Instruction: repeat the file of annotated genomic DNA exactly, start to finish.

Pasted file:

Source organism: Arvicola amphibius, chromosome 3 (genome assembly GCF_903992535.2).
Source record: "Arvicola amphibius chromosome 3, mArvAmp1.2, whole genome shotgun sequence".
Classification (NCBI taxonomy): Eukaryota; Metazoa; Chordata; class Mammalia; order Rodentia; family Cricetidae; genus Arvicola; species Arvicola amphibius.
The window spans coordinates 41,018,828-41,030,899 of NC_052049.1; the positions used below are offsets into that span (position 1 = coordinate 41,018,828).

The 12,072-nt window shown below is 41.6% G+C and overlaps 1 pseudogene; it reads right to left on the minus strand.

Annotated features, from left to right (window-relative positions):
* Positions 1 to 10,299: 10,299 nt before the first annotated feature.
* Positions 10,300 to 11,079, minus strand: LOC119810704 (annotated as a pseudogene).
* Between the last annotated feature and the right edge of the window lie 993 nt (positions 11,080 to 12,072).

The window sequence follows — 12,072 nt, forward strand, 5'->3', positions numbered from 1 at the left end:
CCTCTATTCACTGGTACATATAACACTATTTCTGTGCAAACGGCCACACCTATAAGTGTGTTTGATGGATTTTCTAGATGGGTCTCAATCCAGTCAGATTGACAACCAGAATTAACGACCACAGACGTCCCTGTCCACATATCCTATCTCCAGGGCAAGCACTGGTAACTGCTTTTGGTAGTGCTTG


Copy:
Source organism: Arvicola amphibius, chromosome 3 (genome assembly GCF_903992535.2).
Source record: "Arvicola amphibius chromosome 3, mArvAmp1.2, whole genome shotgun sequence".
Classification (NCBI taxonomy): Eukaryota; Metazoa; Chordata; class Mammalia; order Rodentia; family Cricetidae; genus Arvicola; species Arvicola amphibius.
The window spans coordinates 41,018,828-41,030,899 of NC_052049.1; the positions used below are offsets into that span (position 1 = coordinate 41,018,828).

The 12,072-nt window shown below is 41.6% G+C and overlaps 1 pseudogene; it reads right to left on the minus strand.

Annotated features, from left to right (window-relative positions):
* Positions 1 to 10,299: 10,299 nt before the first annotated feature.
* Positions 10,300 to 11,079, minus strand: LOC119810704 (annotated as a pseudogene).
* Between the last annotated feature and the right edge of the window lie 993 nt (positions 11,080 to 12,072).

The window sequence follows — 12,072 nt, forward strand, 5'->3', positions numbered from 1 at the left end:
CCTCTATTCACTGGTACATATAACACTATTTCTGTGCAAACGGCCACACCTATAAGTGTGTTTGATGGATTTTCTAGATGGGTCTCAATCCAGTCAGATTGACAACCAGAATTAACGACCACAGACGTCCCTGTCCACATATCCTATCTCCAGGGCAAGCACTGGTAACTGCTTTTGGTAGTGCTTG